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Motivating Students to Complete Homework

Instructor: Sharon Linde

Sharon has a Masters of Science in Mathematics

Teachers can be confronted with a lack of student motivation to complete homework or assigned readings. This lesson will offer tips and strategies for helping out-of-class student motivation.

Explaining Student Motivation

Motivation for students can be tricky. Some students are naturally curious and need little bait before becoming engaged in learning. Others, though, are more reluctant and require teachers to find ways to up the engagement factor. Student motivation can be defined as the reason students are involved and engaged in learning. Research shows that teachers have a large impact on a student's motivation.

What does this mean? Think of yourself and your motivational sources. What makes you want to accomplish a task, like completing your degree or painting the garage? Maybe you'd like to earn more money or increase the resale value of your property. If so, you're motivated by extrinsic factors, or those outside you. Or perhaps you enjoy learning new things and feel pride at looking at a great paint job, which are intrinsic values that come from inside.

How do extrinsic and intrinsic motivation factor into student success? Let's take a peek at some research.

Motivation & Student Success

Those naturally curious students who happily complete work for the love of learning are intrinsic learners. Sometimes students need extrinsic motivation, like praise or grades, to complete tasks and learn. Though extrinsic motivation has short term effects, in the long term it is actually shown to lessen motivation and student engagement. How does this work?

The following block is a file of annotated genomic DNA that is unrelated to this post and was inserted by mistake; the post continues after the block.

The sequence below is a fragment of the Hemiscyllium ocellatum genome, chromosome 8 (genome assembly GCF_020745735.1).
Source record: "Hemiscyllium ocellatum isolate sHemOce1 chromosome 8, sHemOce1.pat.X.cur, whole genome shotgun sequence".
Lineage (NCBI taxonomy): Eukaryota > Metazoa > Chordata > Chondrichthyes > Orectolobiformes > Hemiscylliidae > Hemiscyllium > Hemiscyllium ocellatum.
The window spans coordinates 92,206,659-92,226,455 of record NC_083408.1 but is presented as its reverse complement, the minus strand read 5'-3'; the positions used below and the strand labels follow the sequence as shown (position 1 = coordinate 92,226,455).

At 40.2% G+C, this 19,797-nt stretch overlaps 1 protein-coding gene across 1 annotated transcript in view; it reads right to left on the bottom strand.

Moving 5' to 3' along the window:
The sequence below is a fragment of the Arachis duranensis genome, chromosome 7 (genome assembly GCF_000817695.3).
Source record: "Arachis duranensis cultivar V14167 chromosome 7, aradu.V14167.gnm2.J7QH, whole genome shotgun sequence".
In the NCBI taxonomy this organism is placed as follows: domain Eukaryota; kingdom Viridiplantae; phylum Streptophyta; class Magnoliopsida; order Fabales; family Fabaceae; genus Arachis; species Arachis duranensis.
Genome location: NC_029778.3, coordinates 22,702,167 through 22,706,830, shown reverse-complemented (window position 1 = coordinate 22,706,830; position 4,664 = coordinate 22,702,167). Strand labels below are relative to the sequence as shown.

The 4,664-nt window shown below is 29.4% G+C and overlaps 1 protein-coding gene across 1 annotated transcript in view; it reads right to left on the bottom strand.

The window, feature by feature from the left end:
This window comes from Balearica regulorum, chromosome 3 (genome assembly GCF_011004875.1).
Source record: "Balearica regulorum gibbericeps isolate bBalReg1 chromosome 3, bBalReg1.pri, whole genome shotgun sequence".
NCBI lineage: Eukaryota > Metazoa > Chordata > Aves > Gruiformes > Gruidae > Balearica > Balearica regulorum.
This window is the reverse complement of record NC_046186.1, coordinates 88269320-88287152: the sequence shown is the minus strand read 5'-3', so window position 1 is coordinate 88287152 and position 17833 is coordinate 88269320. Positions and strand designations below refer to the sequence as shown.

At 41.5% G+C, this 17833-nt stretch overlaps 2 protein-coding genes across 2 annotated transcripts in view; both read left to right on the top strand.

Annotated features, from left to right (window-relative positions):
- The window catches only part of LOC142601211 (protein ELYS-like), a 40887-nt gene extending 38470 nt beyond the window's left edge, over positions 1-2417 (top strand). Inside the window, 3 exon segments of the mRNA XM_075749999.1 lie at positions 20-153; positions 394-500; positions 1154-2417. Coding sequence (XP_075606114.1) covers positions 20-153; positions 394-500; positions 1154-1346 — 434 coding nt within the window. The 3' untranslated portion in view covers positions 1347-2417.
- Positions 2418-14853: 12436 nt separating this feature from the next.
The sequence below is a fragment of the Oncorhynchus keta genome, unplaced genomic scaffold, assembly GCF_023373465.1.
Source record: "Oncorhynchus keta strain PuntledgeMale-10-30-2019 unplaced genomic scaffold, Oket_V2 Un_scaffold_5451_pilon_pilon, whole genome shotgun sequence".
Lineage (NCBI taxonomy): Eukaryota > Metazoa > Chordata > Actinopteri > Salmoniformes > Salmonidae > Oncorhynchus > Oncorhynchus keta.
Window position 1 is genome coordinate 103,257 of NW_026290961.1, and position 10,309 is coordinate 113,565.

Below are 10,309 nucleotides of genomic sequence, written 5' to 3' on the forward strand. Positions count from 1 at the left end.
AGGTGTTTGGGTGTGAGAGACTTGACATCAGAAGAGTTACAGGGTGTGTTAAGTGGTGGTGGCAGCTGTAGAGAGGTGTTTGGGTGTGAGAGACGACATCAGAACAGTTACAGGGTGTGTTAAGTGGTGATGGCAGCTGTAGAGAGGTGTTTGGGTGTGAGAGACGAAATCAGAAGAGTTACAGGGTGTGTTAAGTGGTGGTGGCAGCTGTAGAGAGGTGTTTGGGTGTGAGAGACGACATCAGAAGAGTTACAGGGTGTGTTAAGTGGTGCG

Imagine Matt, a young student, who is externally motivated by stickers and grades for his work. As he grows, content becomes more challenging. His teachers have trained him to feel motivated by external stimuli, so when he struggles to make good grades, say on a difficult math concept, what is left to motivate him to do well? If he receives a string of poor grades and negative responses from his teachers, he'll likely lose motivation to try. When extrinsic motivational factors lessen, like grades, motivation lessens as well.

Or, imagine that Matt was shown how to be intrinsically motivated. His early experiences in the classroom focused more on the process of learning instead of the product, and Matt developed a pride in doing his best. He learned to judge his success as a student on something other than grades, like how much he learns or the feeling he gets when he knows he tried hard. When challenged by a math concept, Matt continues to try because his success is found in the act of trying, not in the grade he receives for doing so.

Research shows us that teachers can provide instruction that supports intrinsic motivation in three ways:

  1. Fostering autonomy - Teachers can create learning experiences that allow students to learn autonomous behavior, or the ability to rely on oneself to complete tasks.
  2. Creating efficacy - Students who experience success have feelings of efficacy. The more they feel effective, the more motivated they are to learn.
  3. Providing learning experiences that are relevant and relatable - When students engage in learning experiences that they can relate to and are relevant to learning, they are more intrinsically motivated to learn.

Teachers should use these strategies even for out of classroom experiences, like homework assignments. Sound like a tough job? Let' see.

Motivating Students to Complete Homework

Imagine our imaginary student Matt receives a reading assignment for homework. How can his teachers motivate him to complete his reading? They could:

  • Make sure reading is on the student's level
  • Assign reading in advance two or more classes before discussion
  • Assign guiding questions
  • Ask relevant questions
  • Use class time for reading
  • Choose reading material that is relatable to students

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